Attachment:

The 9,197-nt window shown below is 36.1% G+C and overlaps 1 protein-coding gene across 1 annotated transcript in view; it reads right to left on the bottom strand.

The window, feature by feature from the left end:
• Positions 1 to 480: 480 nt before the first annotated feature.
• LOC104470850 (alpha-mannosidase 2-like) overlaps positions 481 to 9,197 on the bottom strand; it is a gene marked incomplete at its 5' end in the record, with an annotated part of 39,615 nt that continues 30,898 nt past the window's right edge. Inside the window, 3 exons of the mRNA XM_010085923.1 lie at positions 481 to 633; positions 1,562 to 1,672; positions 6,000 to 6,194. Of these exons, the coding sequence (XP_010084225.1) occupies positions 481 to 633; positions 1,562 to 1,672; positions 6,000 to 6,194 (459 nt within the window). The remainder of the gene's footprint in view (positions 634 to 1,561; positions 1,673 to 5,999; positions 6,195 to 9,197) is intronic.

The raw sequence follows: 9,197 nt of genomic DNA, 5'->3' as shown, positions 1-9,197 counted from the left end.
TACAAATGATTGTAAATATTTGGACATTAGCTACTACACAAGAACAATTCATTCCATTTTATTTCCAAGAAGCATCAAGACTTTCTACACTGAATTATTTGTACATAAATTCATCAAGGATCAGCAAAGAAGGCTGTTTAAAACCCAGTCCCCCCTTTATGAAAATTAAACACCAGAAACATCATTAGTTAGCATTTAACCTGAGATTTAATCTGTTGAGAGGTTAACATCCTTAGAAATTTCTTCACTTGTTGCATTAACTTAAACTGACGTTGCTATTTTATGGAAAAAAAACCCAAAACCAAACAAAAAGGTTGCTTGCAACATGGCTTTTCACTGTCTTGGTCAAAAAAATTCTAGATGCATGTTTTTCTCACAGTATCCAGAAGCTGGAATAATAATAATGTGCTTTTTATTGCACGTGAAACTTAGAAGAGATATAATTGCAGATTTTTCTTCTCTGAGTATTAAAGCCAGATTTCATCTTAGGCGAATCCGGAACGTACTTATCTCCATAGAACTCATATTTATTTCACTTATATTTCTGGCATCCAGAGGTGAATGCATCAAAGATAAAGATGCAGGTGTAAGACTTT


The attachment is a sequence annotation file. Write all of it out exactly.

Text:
The 9,197-nt window shown below is 36.1% G+C and overlaps 1 protein-coding gene across 1 annotated transcript in view; it reads right to left on the bottom strand.

The window, feature by feature from the left end:
• Positions 1 to 480: 480 nt before the first annotated feature.
• LOC104470850 (alpha-mannosidase 2-like) overlaps positions 481 to 9,197 on the bottom strand; it is a gene marked incomplete at its 5' end in the record, with an annotated part of 39,615 nt that continues 30,898 nt past the window's right edge. Inside the window, 3 exons of the mRNA XM_010085923.1 lie at positions 481 to 633; positions 1,562 to 1,672; positions 6,000 to 6,194. Of these exons, the coding sequence (XP_010084225.1) occupies positions 481 to 633; positions 1,562 to 1,672; positions 6,000 to 6,194 (459 nt within the window). The remainder of the gene's footprint in view (positions 634 to 1,561; positions 1,673 to 5,999; positions 6,195 to 9,197) is intronic.

The raw sequence follows: 9,197 nt of genomic DNA, 5'->3' as shown, positions 1-9,197 counted from the left end.
TACAAATGATTGTAAATATTTGGACATTAGCTACTACACAAGAACAATTCATTCCATTTTATTTCCAAGAAGCATCAAGACTTTCTACACTGAATTATTTGTACATAAATTCATCAAGGATCAGCAAAGAAGGCTGTTTAAAACCCAGTCCCCCCTTTATGAAAATTAAACACCAGAAACATCATTAGTTAGCATTTAACCTGAGATTTAATCTGTTGAGAGGTTAACATCCTTAGAAATTTCTTCACTTGTTGCATTAACTTAAACTGACGTTGCTATTTTATGGAAAAAAAACCCAAAACCAAACAAAAAGGTTGCTTGCAACATGGCTTTTCACTGTCTTGGTCAAAAAAATTCTAGATGCATGTTTTTCTCACAGTATCCAGAAGCTGGAATAATAATAATGTGCTTTTTATTGCACGTGAAACTTAGAAGAGATATAATTGCAGATTTTTCTTCTCTGAGTATTAAAGCCAGATTTCATCTTAGGCGAATCCGGAACGTACTTATCTCCATAGAACTCATATTTATTTCACTTATATTTCTGGCATCCAGAGGTGAATGCATCAAAGATAAAGATGCAGGTGTAAGACTTT